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NatWest's Ulster Bank fined record 38 mln euros for mortgage overcharging

DUBLIN, March 25 (Reuters) - Ireland’s central bank on Thursday fined NatWest’s Irish business, Ulster Bank, a record 37.8 million euros for overcharging mortgage customers, some of whom lost their homes after being denied their right to a cheaper “tracker” mortgage.

The penalty was almost twice the largest fine previously laid down by the regulator on any institution, a 21 million euro reprimand for permanent tsb in 2019, also for failing to offer customers a mortgage that tracked the European Central Bank rate that has been at or close to zero for almost a decade.

Irish banks have paid out almost 700 million euros ($826.84 million) to compensate 40,000 borrowers denied the mortgage product that was widely offered during the country’s housing boom in the mid 2000s and withdrawn for new customers when the financial crisis hit.

Additional failings that contributed to Ulster Bank’s larger fine included what the central bank said was a deliberate strategy to seek to entice customers to convert their tracker rates to fixed rates during 2008.

The bank also failed to meet a statutory deadline to provide information to the central bank, forcing the regulator to take an “unprecedented step” of starting potential legal proceedings. Ultimately this was unnecessary as the information was provided.

“Our investigation identified the numerous opportunities that UBID (Ulster Bank Ireland DAC) had to do right by its customers and the efforts that UBID went to in order to evade its obligations,” Irish Central Bank Director General, Financial Conduct, Derville Rowland, said in a statement.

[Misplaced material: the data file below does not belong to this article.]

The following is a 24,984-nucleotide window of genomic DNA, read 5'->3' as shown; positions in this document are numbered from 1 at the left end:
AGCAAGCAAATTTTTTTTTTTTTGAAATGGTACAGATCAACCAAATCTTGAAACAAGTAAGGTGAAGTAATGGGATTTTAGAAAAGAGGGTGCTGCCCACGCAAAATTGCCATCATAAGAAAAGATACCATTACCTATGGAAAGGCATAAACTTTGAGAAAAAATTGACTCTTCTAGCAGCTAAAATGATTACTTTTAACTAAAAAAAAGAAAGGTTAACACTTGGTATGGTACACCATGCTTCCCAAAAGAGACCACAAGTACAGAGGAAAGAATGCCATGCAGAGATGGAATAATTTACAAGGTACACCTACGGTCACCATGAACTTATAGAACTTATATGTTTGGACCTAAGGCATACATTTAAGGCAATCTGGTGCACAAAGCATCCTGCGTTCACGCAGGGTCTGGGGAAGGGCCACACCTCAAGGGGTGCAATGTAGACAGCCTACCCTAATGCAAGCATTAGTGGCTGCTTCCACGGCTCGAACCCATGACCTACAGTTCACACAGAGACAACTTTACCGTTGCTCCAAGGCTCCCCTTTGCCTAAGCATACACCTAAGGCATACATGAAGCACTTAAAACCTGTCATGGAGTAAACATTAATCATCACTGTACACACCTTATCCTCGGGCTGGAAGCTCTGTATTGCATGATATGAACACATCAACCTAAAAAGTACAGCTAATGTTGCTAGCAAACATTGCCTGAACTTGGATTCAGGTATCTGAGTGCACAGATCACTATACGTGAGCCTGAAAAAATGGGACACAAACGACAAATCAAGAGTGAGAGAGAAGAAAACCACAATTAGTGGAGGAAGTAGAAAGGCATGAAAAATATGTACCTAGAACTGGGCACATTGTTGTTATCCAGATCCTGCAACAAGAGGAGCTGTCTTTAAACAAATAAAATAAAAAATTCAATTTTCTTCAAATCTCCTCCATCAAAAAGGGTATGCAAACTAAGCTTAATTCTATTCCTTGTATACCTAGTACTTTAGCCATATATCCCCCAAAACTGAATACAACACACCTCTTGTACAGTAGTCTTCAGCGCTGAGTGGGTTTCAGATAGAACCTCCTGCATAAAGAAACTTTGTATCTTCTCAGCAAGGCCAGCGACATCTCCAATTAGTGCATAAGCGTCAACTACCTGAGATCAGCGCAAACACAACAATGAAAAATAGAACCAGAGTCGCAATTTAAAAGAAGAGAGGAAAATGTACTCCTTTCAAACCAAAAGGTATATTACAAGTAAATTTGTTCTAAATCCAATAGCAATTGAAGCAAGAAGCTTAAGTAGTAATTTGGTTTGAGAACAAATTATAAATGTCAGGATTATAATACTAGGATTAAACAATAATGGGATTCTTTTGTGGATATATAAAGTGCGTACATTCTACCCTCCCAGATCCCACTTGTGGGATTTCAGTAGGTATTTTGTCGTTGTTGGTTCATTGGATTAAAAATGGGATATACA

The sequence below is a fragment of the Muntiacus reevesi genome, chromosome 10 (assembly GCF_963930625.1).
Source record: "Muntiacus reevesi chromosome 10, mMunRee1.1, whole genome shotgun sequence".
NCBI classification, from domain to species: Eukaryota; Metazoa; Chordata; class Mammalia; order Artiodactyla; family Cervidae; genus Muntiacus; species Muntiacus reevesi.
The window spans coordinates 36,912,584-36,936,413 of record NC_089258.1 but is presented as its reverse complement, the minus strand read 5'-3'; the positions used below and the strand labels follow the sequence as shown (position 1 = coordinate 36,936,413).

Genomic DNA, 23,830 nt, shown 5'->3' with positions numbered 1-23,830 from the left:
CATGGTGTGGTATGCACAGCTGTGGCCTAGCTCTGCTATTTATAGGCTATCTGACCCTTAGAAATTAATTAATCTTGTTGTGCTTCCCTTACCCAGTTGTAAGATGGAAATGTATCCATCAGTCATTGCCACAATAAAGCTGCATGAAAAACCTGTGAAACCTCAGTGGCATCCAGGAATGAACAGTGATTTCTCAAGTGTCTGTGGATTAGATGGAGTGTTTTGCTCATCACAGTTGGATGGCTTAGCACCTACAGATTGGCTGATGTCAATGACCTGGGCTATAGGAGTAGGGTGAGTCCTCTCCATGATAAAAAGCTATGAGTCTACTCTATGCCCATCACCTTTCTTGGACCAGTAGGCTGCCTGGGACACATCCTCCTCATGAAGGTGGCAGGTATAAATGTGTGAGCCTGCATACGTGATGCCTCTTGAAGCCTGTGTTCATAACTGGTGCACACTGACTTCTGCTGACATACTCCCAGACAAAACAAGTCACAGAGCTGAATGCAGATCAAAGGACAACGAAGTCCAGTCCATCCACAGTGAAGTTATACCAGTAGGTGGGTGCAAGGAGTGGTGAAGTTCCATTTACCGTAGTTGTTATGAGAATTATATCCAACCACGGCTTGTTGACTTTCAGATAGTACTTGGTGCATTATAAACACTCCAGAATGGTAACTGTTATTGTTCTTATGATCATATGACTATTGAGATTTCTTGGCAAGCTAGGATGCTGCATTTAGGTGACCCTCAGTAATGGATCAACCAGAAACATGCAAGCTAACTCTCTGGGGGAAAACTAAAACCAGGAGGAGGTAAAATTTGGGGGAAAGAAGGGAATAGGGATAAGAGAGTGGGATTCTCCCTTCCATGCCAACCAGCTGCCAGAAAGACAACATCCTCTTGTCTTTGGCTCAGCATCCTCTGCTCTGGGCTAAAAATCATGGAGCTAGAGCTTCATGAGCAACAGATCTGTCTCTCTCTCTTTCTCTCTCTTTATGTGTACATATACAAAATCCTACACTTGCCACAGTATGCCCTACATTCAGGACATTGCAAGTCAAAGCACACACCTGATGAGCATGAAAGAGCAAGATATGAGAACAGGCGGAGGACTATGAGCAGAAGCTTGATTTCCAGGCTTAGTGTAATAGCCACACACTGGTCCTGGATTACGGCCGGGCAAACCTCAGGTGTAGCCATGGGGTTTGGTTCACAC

“It is unacceptable for any regulated entity to treat its customers in this way.”

Of the 5,940 individual customers impacted by Ulster Bank’s failings, 43 lost their properties as a result being unable to meet their mortgage repayments.

The fine for Ulster Bank, which NatWest announced last month it would wind down after years of under-performance, was reduced from almost 54 million euros in accordance with the central bank’s settlement discount rules.

The central bank launched a probe into the overcharging in 2015 and also fined KBC Bank Ireland 18.3 million euros last year. Other banks remain under investigation. ($1 = 0.8466 euros) (Reporting by Padraic Halpin. Editing by Jane Merriman)

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